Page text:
Russell, from Crawley, West Sussex, pleaded guilty to possessing a bladed article and affray and has apologised for his behaviour.

Prosecutor Rachel Beckett said Russell was seen by one of his neighbours about 1.30am while they both waited for a bus.

She told the court: ‘The defendant said he was going for a massacre at Gatwick. He later said he was going to kill them all.’

Russell arrived at the airport and was seen walking into the arrivals hall, carrying a knife in each hand.

Security workers pressed the panic button when he arrived at the airport

One witness said the defendant was ‘walking with purpose in his stride’ and had ‘an emotionless glazed over look in his face’.

Another said Russell looked ‘like he was on a mission’.

As onlookers realised the danger, they began shouting and running, with security staff ushering people away.

He was heard shouting ‘come on then’ as he continued to hold the knives.

Ms Beckett added: ‘(A) security officer said she was so scared when she saw the defendant she was scared he was about to start stabbing everyone.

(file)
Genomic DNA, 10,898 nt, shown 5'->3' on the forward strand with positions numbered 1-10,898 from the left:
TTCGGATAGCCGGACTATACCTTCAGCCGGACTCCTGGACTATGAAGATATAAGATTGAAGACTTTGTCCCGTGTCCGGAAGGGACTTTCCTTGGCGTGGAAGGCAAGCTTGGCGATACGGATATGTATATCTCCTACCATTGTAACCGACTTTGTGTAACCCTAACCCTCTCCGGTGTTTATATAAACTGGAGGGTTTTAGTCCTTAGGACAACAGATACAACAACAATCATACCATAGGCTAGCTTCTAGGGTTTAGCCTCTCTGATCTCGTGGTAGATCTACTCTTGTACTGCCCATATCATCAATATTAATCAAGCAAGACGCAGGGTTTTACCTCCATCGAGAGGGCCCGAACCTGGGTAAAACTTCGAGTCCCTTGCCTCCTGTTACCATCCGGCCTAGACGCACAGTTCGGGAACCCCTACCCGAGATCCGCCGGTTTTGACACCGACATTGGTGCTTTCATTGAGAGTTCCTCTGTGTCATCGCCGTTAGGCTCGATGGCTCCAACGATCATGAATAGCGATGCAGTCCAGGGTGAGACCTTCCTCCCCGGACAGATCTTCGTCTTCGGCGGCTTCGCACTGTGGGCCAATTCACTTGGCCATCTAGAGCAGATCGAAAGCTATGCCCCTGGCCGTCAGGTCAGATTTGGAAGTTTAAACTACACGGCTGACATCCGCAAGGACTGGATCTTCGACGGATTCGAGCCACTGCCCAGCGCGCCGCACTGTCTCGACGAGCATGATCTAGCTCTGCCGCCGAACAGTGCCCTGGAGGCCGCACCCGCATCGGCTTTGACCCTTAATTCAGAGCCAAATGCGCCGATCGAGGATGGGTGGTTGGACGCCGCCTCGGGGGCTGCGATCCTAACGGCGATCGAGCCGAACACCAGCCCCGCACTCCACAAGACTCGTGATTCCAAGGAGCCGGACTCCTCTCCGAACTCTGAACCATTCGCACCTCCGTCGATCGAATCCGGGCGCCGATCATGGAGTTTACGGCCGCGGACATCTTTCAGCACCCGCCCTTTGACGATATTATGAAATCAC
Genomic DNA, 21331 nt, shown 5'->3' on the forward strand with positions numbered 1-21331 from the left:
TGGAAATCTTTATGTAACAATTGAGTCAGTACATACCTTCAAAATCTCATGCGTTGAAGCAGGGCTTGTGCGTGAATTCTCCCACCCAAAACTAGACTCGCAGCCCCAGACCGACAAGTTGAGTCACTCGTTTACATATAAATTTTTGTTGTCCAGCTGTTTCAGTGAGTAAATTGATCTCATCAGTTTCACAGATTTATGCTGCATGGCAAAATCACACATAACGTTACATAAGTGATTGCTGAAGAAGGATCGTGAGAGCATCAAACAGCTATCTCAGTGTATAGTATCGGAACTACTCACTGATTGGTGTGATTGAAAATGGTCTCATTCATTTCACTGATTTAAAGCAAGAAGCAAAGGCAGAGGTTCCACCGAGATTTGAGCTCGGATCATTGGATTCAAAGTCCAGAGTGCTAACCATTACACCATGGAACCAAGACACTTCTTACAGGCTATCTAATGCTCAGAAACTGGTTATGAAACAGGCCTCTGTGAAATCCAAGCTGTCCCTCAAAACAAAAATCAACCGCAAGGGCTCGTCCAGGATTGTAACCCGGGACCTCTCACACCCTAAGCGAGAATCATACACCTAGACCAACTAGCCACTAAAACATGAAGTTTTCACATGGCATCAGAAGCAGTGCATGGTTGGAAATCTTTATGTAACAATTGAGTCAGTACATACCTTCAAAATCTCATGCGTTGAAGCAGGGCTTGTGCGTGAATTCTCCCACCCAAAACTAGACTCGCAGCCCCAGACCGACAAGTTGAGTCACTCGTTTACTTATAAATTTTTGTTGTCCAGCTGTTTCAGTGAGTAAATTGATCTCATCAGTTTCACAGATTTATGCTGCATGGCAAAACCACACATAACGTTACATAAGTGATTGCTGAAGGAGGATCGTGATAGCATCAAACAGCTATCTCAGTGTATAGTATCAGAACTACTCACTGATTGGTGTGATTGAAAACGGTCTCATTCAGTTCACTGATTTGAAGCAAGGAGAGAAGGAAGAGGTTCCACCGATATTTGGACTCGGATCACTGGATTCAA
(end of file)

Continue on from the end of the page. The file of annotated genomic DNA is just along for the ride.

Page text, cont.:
Russell was Tasered and arrested

‘She thought “this is it, this is a terrorist attack”.’

Staff pressed the panic button at 1.54am and armed police arrived in the area at 1.55am.

Officers armed with a carbine and handguns found the defendant and shouted at him to show them his hands.

They formed the view that he was ‘aggressive and an immediate danger’ and Tasered him in the chest.

After he was arrested, he told police that he is a schizophrenic.

Russell’s mental health had been deteriorating in the lead up to the incident, the court heard

The court heard that a week before the Gatwick incident he had told ambulance staff that voices in his head were telling him to blow up the airport.

Defence barrister Fiona Clegg said: ‘What is very clear is that in the proceeding weeks to the incident that his mental health was deteriorating significantly.

‘Mr Russell now wishes me to indicate that he is now able to see – whilst he